A range of known mechanisms may underlie this broader reactivity. Among others, polymorphisms in BLK, PTPN22 and Src family kinases have associations with SLE, and may lead to generalized B- and T-cell hyper-responsiveness [11]. Interferon-α production has been strongly associated with SLE. Excess production by plasmacytoid dendritic cells of type 1 interferons may, in response to Toll-like receptor stimulation by nuclear antigens and immune complexes, provoke a more generalized activation of humoral immunity. In other words, B cells may be intrinsically hyper-responsive and autoreactive, or they may simply be responding appropriately to inappropriate signals from a defective innate immune system (or both).

Similarly, the reasons why the majority of patients did not progress, despite autoantibodies at baseline, are also unclear, but may be of importance to understanding pathogenesis. For example, preservation of certain normal tolerance mechanisms in these patients may have been sufficient to keep B-cell autoreactivity in check. One might conclude, therefore, that autoantibodies are necessary, but not sufficient, to cause clinical SLE.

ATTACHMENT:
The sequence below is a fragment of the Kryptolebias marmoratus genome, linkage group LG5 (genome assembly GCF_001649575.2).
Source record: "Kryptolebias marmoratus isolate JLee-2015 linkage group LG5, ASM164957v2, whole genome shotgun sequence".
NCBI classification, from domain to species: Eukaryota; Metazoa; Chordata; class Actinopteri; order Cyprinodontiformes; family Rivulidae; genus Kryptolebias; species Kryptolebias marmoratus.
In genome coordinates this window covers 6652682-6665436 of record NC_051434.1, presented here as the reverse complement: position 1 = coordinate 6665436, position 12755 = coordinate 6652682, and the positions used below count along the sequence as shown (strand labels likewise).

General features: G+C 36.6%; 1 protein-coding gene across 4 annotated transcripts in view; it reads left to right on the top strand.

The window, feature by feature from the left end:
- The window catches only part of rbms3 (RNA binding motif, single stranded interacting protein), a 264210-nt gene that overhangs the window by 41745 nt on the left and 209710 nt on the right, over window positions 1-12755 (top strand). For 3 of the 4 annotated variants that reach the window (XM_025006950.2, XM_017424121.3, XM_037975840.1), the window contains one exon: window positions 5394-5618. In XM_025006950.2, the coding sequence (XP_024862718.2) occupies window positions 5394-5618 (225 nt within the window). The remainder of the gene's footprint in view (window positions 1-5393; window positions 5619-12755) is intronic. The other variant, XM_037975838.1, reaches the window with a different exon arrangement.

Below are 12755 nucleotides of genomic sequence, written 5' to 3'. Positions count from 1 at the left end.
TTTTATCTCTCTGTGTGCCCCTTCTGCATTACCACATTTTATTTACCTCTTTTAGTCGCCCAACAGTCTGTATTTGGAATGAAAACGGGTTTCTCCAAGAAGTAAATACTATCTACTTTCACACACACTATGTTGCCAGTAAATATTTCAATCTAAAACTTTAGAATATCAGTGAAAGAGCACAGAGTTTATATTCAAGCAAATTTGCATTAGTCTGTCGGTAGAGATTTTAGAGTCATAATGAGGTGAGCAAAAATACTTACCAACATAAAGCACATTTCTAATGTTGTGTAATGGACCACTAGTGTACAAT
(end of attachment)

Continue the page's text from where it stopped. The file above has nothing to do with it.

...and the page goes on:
The results of this unique cohort therefore indicate that no one antibody target or class of autoantibody mark the transition to SLE, but rather a generalized broadening of the antibody repertoire. Recognizing this may be relevant to both better understand SLE diagnosis and classification and help target studies on abnormalities underlying lupus.

Abbreviations

SLE: 

systemic lupus erythematosus.

Declarations

Authors’ Affiliations

(1)
Division of Rheumatology, Department of Medicine III, University Clinical Center Carl Gustav Carus at the TU Dresden
(2)
Section of Musculoskeletal Disease, NIHR Leeds Musculoskeletal Biomedical Research Unit University of Leeds and Leeds Teaching Hospitals NHS Trust

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Copyright

© BioMed Central Ltd 2013